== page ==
My Journey from CLDP to the Ballot

How this MPAC Alum continues to push the envelope for pluralism

August 24, 2018


Guest column by CLDP Alum Aisha Yaqoob 

 

My name is Aisha Yaqoob, I’m one of the first alums of MPAC’s Congressional Leadership Development Program (CLDP) and I’m running for state office in Georgia this November. Policy advocacy, especially on the state and local level, has always been important to me. I knew that I wanted to work in DC but I didn’t know where to go and how to get started and get plugged in, that’s where MPAC came in.

My CLDP Experience

CLDP has been instrumental in my professional development. The mentorship and connections provided by the program as well as the exposure I had received to the policy-making world have helped tremendously to propel me forward in my career.

I had the good fortune of hearing of CLDP when it was still in the works, so when the application was made available in that first year, I applied right away. I think the most important thing about CLDP is networking and making connections, not only professional connections but also connections with other Muslim groups and Young Leaders with similar goals. Building a network from MPAC, a Muslim organization that mentors you and guides your professional development has been really valuable. I don't know how else I would have gotten here if I hadn't been able to meet so many people, network and have these connections.

New Beginnings After CLDP

My journey from CLDP fellow to where I am now, running for office, has been a busy one. In the course of three years, I became very involved in the community, started my own organization, and began actively lobbying my local government.

When I went back to Atlanta, a big thing for me was getting my community involved in the local political scene, because that was something I didn’t have growing up. That was my mission.

I thought “how can I get the ‘aunty/uncle’ crowd involved in the civil process?” and “how can I teach them about the political process and really engage them before the 2016 elections?”

Two months after CLDP had ended, I took my idea and ran with it and started the Georgia Muslim Voter Project, an organization that still exists today under a new executive director. It was my pet project, something that I conceptualized, created, and developed until it became sustainable. Now they do voter engagement for all election cycles.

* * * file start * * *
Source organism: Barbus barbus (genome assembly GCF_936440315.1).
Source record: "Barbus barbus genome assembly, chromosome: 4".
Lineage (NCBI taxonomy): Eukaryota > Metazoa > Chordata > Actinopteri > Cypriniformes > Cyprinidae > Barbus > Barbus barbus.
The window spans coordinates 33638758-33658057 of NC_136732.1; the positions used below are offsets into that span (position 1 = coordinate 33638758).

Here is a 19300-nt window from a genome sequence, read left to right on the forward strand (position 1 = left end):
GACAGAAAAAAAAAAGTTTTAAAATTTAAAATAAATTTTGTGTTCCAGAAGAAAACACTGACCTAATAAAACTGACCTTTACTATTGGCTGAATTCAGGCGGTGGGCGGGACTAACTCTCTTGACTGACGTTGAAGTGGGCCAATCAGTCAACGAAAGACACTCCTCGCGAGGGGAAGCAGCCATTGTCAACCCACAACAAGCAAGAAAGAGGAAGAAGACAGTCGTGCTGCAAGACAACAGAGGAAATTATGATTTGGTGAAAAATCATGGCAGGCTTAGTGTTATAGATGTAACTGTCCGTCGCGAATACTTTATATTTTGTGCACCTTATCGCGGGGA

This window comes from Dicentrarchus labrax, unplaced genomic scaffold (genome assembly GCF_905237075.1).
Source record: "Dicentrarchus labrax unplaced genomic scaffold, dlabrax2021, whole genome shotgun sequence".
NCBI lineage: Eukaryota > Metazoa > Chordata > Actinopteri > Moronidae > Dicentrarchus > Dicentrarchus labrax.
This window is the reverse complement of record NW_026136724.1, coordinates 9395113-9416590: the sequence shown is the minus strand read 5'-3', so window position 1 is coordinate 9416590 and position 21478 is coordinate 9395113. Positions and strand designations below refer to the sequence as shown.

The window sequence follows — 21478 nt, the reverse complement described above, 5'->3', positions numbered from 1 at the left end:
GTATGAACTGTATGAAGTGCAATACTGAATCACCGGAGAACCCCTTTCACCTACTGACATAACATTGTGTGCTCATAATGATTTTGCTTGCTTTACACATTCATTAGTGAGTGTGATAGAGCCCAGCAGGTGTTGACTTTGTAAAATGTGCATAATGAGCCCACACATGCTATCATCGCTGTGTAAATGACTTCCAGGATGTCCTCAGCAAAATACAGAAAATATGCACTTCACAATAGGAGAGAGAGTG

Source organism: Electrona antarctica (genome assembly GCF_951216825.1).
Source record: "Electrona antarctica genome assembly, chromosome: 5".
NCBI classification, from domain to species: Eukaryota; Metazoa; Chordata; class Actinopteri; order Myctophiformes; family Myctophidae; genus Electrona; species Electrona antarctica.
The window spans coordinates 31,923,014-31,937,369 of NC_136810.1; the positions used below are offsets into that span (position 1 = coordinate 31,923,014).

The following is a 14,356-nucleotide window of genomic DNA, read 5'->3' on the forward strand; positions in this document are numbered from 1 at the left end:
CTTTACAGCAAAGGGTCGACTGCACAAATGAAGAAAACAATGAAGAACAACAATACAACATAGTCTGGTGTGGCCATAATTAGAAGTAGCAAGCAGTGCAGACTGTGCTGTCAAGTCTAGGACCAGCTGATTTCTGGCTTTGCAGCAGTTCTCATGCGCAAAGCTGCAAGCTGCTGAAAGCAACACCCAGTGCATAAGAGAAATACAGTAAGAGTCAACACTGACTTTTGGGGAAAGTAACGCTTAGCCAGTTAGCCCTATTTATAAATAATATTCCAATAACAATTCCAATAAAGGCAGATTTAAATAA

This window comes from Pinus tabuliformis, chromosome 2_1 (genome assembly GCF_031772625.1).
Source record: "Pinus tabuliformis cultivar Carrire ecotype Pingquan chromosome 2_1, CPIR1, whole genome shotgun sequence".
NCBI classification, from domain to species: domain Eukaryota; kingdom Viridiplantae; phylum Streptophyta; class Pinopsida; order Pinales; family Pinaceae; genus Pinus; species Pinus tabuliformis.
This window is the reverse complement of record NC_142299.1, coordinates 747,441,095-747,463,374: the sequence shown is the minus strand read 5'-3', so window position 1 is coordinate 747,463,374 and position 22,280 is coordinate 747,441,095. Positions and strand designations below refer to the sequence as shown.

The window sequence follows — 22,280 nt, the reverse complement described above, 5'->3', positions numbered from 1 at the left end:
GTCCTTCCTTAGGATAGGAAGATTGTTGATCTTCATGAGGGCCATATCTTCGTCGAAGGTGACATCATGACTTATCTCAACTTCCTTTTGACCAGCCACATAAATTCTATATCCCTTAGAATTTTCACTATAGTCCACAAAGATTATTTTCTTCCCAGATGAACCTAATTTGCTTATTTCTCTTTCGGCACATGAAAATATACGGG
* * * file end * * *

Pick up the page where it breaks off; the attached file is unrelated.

I’ve also focused on lobbying the State Capital over the last few years, mostly on issues impacting life for immigrants. This has allowed me to keep my finger on the pulse as to what’s happening politically in the city and the state. That’s been really important because I’m not only plugged in with the Democratic Party, but also with representatives on both sides of the aisle, to get work done on meaningful legislation.

These experiences and my time at CLDP made me feel prepared when I decided it was finally time to run.

Running for Office!

Deciding to run for Georgia’s House of Representatives was something that I’d always wanted to do but last year when it actually happened, it was as if all the right pieces fell into place. People had always asked me when I was planning on running and I didn’t think it was going to happen this year, I would just tell them that I would do it when my representative retired. He ended up retiring right before the qualifying period; so I went ahead, put my name in, ran and then won the primary. It all went from there. The race is obviously not over, the election is just around the corner and my team is working very hard with me for a victory this coming November.

Growing up in suburban Atlanta, I didn’t know anyone in the policy world and the organizations I was involved with were not politically active. MPAC helped me realize my potential by showing me that careers in government are within my reach and by connecting me to leaders in the policy-making world. Thanks to MPAC’s CLDP, I’m making progress. They continue to inspire hope for future leaders with their programs.

Please consider making a gift to MPAC so youth like me can be empowered to pursue their dreams of working in careers that promote American pluralism. Your donation is zakat-eligible, tax-deductible, and deeply appreciated.

 

 




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